Last edited by KatieandDad; 11th February 2012 at 10:44 AM.
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Old 11th February 2012, 04:22 PM   #9
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You guys were right about the ripple and also about the 3 volt input to output difference.
This morning I looked at it on the scope and found 1.5 Volts p-p of ripple. I added more capacitance and then put it on with my Variac turned all the way up and I was able to get it to lock at 6.3 VDC output with a 1.6 A load. I then backed down the Variac voltage until the circuit dropped out of regulation. I found the minimum voltage before it would drop out and took measurements. It was good at 8.35 VAC input for 9.26 VDC (full wave bridge rectified with MUR410 diodes and 24,000 uF). At that point I measured 1 volt p-p of ripple on the raw supply. So I have decided to get another transformer with a higher secondary voltage and to get more capacitors. I've built dozens of three terminal adjustable regulators but never any that had to source more than a couple hundred milliamps of current. The ripple really goes up steeply with increased current and the ripple seems to lower the regulators drop out point.

Thanks to all who replied.
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Old 11th February 2012, 04:47 PM   #10
Elvee is offline Elvee  Belgium
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Quote:
Originally Posted by YouAgain View Post
You guys were right about the ripple and also about the 3 volt input to output difference.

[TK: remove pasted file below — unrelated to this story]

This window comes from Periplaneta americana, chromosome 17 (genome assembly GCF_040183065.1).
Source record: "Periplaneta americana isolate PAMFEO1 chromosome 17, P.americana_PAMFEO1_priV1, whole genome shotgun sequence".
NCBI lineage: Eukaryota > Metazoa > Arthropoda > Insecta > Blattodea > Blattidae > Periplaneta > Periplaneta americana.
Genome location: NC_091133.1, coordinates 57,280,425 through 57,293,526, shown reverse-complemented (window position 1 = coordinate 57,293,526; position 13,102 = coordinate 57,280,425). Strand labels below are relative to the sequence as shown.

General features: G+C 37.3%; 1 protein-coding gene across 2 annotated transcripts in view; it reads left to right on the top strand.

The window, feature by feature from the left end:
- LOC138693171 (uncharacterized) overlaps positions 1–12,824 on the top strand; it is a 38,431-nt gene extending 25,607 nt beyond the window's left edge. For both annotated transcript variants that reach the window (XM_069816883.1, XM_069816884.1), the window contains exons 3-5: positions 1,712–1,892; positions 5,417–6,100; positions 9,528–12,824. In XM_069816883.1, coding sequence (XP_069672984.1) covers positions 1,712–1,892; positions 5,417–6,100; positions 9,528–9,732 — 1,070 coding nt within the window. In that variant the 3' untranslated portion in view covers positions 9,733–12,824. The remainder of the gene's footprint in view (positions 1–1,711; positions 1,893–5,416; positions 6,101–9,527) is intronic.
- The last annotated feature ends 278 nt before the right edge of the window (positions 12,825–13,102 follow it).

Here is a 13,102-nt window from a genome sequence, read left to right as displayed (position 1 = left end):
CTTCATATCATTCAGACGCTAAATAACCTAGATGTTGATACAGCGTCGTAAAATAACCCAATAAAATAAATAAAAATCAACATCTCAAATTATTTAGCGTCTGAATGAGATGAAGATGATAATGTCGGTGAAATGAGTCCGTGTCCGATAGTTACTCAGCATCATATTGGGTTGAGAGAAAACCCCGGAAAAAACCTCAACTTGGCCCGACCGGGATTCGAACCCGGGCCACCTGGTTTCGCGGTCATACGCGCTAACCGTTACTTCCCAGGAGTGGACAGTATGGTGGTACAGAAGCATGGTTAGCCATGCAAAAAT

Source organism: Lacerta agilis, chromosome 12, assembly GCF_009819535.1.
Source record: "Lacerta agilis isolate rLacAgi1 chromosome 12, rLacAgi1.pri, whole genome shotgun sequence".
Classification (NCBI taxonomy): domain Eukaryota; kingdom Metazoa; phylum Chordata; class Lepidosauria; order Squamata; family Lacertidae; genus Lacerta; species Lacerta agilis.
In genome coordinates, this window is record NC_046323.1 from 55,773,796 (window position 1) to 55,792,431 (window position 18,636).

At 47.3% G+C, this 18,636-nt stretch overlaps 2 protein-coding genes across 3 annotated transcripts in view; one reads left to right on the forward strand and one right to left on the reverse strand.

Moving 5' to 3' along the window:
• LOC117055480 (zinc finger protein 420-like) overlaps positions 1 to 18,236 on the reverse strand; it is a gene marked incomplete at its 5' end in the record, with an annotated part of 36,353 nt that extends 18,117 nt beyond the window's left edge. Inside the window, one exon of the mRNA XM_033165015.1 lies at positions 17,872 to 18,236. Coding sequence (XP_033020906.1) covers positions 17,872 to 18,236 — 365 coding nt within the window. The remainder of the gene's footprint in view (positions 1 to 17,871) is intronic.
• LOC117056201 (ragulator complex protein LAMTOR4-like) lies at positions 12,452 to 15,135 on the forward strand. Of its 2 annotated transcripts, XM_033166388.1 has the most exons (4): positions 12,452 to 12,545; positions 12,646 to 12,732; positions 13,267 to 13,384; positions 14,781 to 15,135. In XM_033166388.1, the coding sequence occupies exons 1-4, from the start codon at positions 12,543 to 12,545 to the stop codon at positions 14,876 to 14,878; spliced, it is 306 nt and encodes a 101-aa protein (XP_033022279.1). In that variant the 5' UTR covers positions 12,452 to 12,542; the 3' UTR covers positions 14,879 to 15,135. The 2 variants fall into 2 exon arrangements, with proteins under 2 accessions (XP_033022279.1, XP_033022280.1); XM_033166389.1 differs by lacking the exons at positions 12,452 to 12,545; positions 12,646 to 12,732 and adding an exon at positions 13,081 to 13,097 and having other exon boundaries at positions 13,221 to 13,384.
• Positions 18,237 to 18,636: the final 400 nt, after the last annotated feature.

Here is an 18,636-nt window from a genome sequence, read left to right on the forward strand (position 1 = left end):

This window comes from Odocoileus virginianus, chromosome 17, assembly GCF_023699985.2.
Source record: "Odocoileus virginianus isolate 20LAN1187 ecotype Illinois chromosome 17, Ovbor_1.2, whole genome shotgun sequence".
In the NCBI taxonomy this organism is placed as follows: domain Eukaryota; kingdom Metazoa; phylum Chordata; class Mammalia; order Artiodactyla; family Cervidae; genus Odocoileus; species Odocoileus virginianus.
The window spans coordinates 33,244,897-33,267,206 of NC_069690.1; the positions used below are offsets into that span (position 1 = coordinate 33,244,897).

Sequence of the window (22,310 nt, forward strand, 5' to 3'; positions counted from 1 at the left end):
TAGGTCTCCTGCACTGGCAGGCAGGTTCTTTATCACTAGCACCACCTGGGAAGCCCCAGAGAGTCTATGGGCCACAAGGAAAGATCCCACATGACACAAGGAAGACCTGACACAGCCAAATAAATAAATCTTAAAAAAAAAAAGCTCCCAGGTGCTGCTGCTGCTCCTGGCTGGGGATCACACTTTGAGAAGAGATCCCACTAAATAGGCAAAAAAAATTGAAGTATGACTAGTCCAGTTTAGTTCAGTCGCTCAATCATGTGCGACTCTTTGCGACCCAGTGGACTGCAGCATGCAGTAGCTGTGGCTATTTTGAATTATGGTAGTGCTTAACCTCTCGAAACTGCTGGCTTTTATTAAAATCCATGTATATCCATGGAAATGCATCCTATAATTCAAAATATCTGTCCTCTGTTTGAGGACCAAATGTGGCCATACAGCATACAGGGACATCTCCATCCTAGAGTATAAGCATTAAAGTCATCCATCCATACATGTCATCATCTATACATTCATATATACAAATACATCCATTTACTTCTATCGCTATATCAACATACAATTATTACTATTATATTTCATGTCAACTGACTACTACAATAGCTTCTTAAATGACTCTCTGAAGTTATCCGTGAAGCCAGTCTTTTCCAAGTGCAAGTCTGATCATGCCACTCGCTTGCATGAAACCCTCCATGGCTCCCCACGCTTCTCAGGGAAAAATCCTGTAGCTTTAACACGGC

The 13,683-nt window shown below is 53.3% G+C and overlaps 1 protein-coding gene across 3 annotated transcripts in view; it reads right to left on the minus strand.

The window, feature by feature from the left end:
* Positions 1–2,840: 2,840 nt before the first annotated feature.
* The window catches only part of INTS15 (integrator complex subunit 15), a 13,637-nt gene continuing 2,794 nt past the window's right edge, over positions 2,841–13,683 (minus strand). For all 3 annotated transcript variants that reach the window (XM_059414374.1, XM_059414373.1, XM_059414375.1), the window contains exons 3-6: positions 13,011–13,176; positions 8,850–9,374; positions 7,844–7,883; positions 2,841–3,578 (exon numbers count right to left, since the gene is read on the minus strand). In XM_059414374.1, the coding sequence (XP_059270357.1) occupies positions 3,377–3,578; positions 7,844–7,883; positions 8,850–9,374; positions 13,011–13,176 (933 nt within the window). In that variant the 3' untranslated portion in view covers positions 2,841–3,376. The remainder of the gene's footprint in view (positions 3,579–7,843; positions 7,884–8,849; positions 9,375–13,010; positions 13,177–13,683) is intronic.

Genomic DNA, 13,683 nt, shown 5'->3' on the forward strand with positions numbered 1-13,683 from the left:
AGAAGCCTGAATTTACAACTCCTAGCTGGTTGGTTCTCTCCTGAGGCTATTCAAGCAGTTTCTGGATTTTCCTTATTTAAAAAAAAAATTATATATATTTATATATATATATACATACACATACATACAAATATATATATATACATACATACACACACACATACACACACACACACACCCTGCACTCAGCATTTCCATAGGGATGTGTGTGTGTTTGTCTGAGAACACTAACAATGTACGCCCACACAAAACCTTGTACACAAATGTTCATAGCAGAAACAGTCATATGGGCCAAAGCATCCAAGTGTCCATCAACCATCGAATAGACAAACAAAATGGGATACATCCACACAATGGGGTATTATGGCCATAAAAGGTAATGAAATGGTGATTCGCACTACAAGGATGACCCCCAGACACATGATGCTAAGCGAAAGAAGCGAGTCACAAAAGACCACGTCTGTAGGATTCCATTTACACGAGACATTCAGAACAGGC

This morning I looked at it on the scope and found 1.5 Volts p-p of ripple. I added more capacitance and then put it on with my Variac turned all the way up and I was able to get it to lock at 6.3 VDC output with a 1.6 A load. I then backed down the Variac voltage until the circuit dropped out of regulation. I found the minimum voltage before it would drop out and took measurements. It was good at 8.35 VAC input for 9.26 VDC (full wave bridge rectified with MUR410 diodes and 24,000 uF). At that point I measured 1 volt p-p of ripple on the raw supply. So I have decided to get another transformer with a higher secondary voltage and to get more capacitors. I've built dozens of three terminal adjustable regulators but never any that had to source more than a couple hundred milliamps of current. The ripple really goes up steeply with increased current and the ripple seems to lower the regulators drop out point.

Thanks to all who replied.
If you don't want to change the transformer, first thing to do is to use a good LDO regulator, then if not sufficient replace the standard rectifiers by schottky's, and if it is still too short, turn to synchronous rectification:
6.3 filament from 5vac winding